Just got my copy of the latest issue of Into the Ruins
, the premier -- well, to be honest, also the only -- quarterly magazine of deindustrial SF.
It's a good lively issue, with the usual assortment of highly readable stories, essays, letters to the editor, etc. (Full disclosure: I have a regular column in it talking about older works of deindustrial SF; in this issue, Stephen Vincent Benet's "By the Waters of Babylon," Clark Ashton Smith's "The Dark Age," and Marvin Kaye and Parke Godwin's The Masters of Solitude
get their place in the postcollapse sun.) Copies, for those who aren't already subscribers, can be gotten here
One of the stories has me running a hand down my beard and considering a counter-story. Catherine McGuire, whose work I published in several of the After Oil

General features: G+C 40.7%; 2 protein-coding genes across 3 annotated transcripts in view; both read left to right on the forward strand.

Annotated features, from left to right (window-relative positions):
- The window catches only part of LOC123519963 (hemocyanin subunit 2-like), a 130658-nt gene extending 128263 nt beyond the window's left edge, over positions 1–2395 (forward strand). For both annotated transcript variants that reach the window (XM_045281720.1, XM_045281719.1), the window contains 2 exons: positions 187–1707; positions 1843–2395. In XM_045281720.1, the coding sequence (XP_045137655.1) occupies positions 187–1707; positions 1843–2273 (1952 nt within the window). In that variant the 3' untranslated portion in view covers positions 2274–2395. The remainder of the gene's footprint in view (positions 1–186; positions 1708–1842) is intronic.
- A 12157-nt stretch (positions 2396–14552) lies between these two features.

deindustrial-SF anthologies, has a quasi-Utopian piece titled "Root and Branch;" it comes across as her idea of the good society, and strikes me as stunningly dystopian under a layer of warm emotional spraypaint. One way or another, it's thought-provoking...but as with most Utopian pieces, it leaves me thinking hard about what would happen once you add actual human beings to the picture. Hmm...